***I've always been a big fan of July. I guess mostly because of my birthday (although the older I get, the less of a consideration THAT is), but also because it's the middle of summer, and the days are long and gorgeous, and the food is fresh and delicious, and I'm not even cold. I love it when I'm not even cold.
So let's see. In July we went to the fair, Abby turned 14 and I turned 41, we saw a heck of a lot of people, I just made a double batch of basil pesto from my own garden, I read a couple of real books, Johanna started Aikido and loves it, Johanna also has become the boss of the rope swing at the public pool (my dad has been great about taking her this summer, and the good news is that I don't have to watch her risk her life every time she jumps in, what, I come from a long line of very nervous people), Abby worked a very busy weekend at the neighbor's lavender farm, and... well, I'm a little stressed out at the moment because I have too much to do, but I think if you ask any woman, you'll find we're all a little stressed.
Pointless list time!
The Fault In Our Stars by John Green. I love love love this book. It's one of those things Abby kept bugging me and bugging me and bugging me to read, and finally she just handed me her copy, so really, what choice did I have? It's sad and beautiful and so well written and I got teary at the end. Um, and now I have it on my Kindle because that's how great it is, plus apparently it's on sale at the moment for $3.99. Recommend. Also: My imaginary son is now named Finnick Agustus. You think I'm joking, but I am not.
Looking for Alaska by John Green. So after I read The Fault In Our Stars, Abby made me read this book, and you know what? I didn't really like it. I mean, it was fine, but it didn't grip me like his other book did. Probably I should have read this one first and then I'd have enjoyed it more. No biggie, you can't win them all.
...And I've been rereading Harry Potter. I'm still on the fourth book (they're at the Quidditch World Cup) but then I started reading these other books and that was that.
Eric just tilled up our green beans because they are for sucks this year. We've managed to get like two zucchini so far, which confounds me. The tomatoes are looking good, though, and really, isn't that the important thing? I'm wondering if we're at that point where we have to give the garden a rest and manure the crap out of it (HA HA HA, that was fun to write). Any garden experts out there willing to post a comment? (I just took off that "what's this word?" whatever test thing for comments, so hopefully that makes it easier.)
So up until this year I've made tomato sauce and just froze it, but I'm getting brave in my old age, so a couple of days ago I actually canned tomatoes and now they're shelf stable and I'm kind of feeling like a big deal. I made sure to put my two tablespoons of lemon juice concentrate into each quart jar so we don't end up dying. It was easy and I want to do another box because a dozen quarts are just not enough.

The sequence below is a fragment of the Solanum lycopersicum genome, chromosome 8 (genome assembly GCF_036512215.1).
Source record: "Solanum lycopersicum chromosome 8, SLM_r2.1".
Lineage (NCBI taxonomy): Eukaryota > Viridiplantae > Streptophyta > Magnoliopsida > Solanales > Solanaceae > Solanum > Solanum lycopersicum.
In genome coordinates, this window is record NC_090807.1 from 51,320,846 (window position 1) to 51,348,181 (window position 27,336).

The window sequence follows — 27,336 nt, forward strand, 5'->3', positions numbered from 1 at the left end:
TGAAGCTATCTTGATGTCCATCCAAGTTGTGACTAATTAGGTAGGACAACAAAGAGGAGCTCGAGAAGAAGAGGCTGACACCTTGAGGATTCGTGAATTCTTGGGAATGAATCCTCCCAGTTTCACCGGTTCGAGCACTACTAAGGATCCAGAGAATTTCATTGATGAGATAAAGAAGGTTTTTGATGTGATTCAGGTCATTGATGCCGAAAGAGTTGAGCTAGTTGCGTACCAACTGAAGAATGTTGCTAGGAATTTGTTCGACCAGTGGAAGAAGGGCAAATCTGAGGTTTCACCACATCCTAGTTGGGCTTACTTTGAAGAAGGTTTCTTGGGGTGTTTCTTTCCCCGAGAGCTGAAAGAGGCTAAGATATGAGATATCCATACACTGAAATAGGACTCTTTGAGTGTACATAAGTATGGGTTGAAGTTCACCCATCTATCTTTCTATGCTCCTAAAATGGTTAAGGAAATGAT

Just for Eric I made Dilly Beans for the first time (it's the year of firsts) and that ended up being kind of fun. Also: It turns out 20 pounds of green beans is a lot. I made a dozen quarts and blanched and froze the rest. Um, except there was still some left so I gave a bunch to my parents. There's only so much a girl can do.
Eric likes my canning exploits in a general sort of way, but he REALLY likes my homemade pickles and went to great lengths to procure a box (one of probably two, unless he gets his way and we go insanely big this year. That's a distinct possibility because even with hoarding--i.e. I had to fight to give a jar to my grandparents--he has run out). And then he even helped me can them.
In the jam department: Blueberry and raspberry. I purposely didn't do any cherry this year, and I'm kind of wondering if that was an error in judgement.
Check this out:
Reasons My Son Is Crying. My kids are (mostly, ha) over this stage, but there's just something about seeing little kids crying for ridiculous reasons that makes me laugh.
A happier Cranky Steve story:
Steve has cats (not wild) and raccoons (wild). He is completely enamored with his baby raccoons and was telling me about how A) they're now so comfortable around him they come into his house and sit on his kitchen table and 2) one of the babies likes to grab his hand and pull on all his fingers and then lightly bite him. He's like, I'm not sure what this means, maybe he thinks we're equals? and I'm all, I'm pretty sure he's just trying to share his rabies with you, except Steve doesn't think his raccoons would have the audacity to have rabies. I don't know, it sounds sketch to me.
Things I've learned:
My husband does not appreciate when I use swear words that have to do with delicate regions of the male anatomy. My mother actually can hate something I write (I didn't previously believe that was possible). Using an online thesaurus is fun, and also you'd be surprised at what words they let you type into their search engine. Johanna is a huge fan of the 1988 Garfield cartoon series and likes to quote Garfield whenever possible. I am too old to to stay up until 11 p.m., which is what happened when I took Abby and her friend to the fair. I'm still screwed up.